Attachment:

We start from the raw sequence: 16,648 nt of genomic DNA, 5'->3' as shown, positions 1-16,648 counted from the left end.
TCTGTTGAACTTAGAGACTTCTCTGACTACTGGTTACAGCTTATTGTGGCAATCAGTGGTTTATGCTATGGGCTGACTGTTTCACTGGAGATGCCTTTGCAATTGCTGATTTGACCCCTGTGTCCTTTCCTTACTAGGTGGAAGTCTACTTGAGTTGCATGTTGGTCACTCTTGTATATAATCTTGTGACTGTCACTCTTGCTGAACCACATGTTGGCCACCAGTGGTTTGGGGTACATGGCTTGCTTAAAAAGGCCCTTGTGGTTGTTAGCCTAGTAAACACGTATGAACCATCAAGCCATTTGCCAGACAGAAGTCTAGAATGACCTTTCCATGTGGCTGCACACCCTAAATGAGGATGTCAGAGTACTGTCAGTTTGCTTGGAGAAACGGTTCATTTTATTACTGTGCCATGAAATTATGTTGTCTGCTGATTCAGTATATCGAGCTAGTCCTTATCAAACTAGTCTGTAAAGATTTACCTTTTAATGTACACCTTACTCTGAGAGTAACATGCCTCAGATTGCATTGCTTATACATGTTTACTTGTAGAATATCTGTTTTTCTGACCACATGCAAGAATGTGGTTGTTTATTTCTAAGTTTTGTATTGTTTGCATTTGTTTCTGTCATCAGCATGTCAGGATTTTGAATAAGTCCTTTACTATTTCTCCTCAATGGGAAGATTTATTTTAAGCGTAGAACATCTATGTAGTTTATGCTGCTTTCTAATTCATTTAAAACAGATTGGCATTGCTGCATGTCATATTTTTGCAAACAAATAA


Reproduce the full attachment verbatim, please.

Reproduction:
We start from the raw sequence: 16,648 nt of genomic DNA, 5'->3' as shown, positions 1-16,648 counted from the left end.
TCTGTTGAACTTAGAGACTTCTCTGACTACTGGTTACAGCTTATTGTGGCAATCAGTGGTTTATGCTATGGGCTGACTGTTTCACTGGAGATGCCTTTGCAATTGCTGATTTGACCCCTGTGTCCTTTCCTTACTAGGTGGAAGTCTACTTGAGTTGCATGTTGGTCACTCTTGTATATAATCTTGTGACTGTCACTCTTGCTGAACCACATGTTGGCCACCAGTGGTTTGGGGTACATGGCTTGCTTAAAAAGGCCCTTGTGGTTGTTAGCCTAGTAAACACGTATGAACCATCAAGCCATTTGCCAGACAGAAGTCTAGAATGACCTTTCCATGTGGCTGCACACCCTAAATGAGGATGTCAGAGTACTGTCAGTTTGCTTGGAGAAACGGTTCATTTTATTACTGTGCCATGAAATTATGTTGTCTGCTGATTCAGTATATCGAGCTAGTCCTTATCAAACTAGTCTGTAAAGATTTACCTTTTAATGTACACCTTACTCTGAGAGTAACATGCCTCAGATTGCATTGCTTATACATGTTTACTTGTAGAATATCTGTTTTTCTGACCACATGCAAGAATGTGGTTGTTTATTTCTAAGTTTTGTATTGTTTGCATTTGTTTCTGTCATCAGCATGTCAGGATTTTGAATAAGTCCTTTACTATTTCTCCTCAATGGGAAGATTTATTTTAAGCGTAGAACATCTATGTAGTTTATGCTGCTTTCTAATTCATTTAAAACAGATTGGCATTGCTGCATGTCATATTTTTGCAAACAAATAA